Green Construction Washington DC

Local resource for green construction in Washington, DC. Includes detailed information on local businesses that provide access to green home design, natural construction materials, green home flooring, energy efficienct appliances, green roofing, and green building renovation, as well as advice and content on green home makeovers.

Golden Rule Builders, Inc.
(540) 788-3539
Washington, DC
Specialty
Site-Built Homes

Waterford Home Builders
(540) 751-2227
Washington, DC
Specialty
Site-Built Homes

ECOliving Homes
(301) 204-5636
Washington, DC
Specialty
Site-Built Homes

Clark Realty Capital, LLC
(706) 683-4201
Washington, DC
Specialty
Site-Built Homes

Quaker Custom Homes, LLC
(703) 551-0043
Washington, DC
Specialty
Site-Built Homes

BOWA Builders, Inc.
(703) 734-9050
Washington, DC
Specialty
Site-Built Homes

Bernitt Builders, Inc.
(301) 983-0431
Washington, DC
Specialty
Site-Built Homes

Quality Built Homes, Inc.
(410) 535-6008
Washington, DC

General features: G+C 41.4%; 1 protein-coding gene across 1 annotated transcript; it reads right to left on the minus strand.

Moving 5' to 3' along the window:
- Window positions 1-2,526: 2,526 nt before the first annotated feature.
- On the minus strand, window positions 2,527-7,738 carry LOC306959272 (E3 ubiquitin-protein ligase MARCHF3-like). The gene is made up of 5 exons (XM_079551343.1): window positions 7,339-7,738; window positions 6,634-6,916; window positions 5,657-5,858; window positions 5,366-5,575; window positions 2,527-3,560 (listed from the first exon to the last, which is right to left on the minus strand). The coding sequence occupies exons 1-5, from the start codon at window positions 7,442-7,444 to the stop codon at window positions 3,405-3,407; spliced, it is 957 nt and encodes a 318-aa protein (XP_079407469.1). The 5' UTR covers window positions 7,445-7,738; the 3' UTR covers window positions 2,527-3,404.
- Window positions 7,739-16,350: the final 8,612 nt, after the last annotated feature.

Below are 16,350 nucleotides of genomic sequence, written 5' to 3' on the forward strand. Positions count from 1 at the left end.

Specialty
Site-Built Homes

Coupard Architects & Builders
(703) 533-3210
Washington, DC
Specialty
Site-Built Homes

ASTA Homes, Inc.
(703) 898-9527
Washington, DC
Specialty
Site-Built Homes

Introduction to the "Green House"

Introduction to the
It’s a team sportto save the planet,our moneyand our health
    Green homes incorporate technology, smart design, construction, and maintenance elements to greatly reduce the negative impact of the home on the environment. This is often done through increasing energy efficiency, conserving water, recycling products, using sustainable products and improving indoor air quality.

    Green homes use less energy, water and natural resources than typical homes... They create less waste and are healthier for those living inside of them.

    Building materials often come from sustainable resources and the homes are built to minimize the impact on the surrounding environment. According to the U.S. Building Council, green homes not only save the owner operating costs, but also benefit owners by reducing waste, conserving natural resources, improving air and water quality, minimizing the strain on local infrastructure and contribute to an overall better quality of life.

    More and more builders are building green homes, but existing homes can also be converted into green homes. Green makeovers can happen all at once or through gradual changes.

    According to the 2006 McGraw–Hill Construction Residential Green Building SmartMarket Report, by 2010, Green homes are expected to make up more than 10% of new home construction.

    Many local and state governments, utility companies and other companies offer rebates, tax breaks and ...

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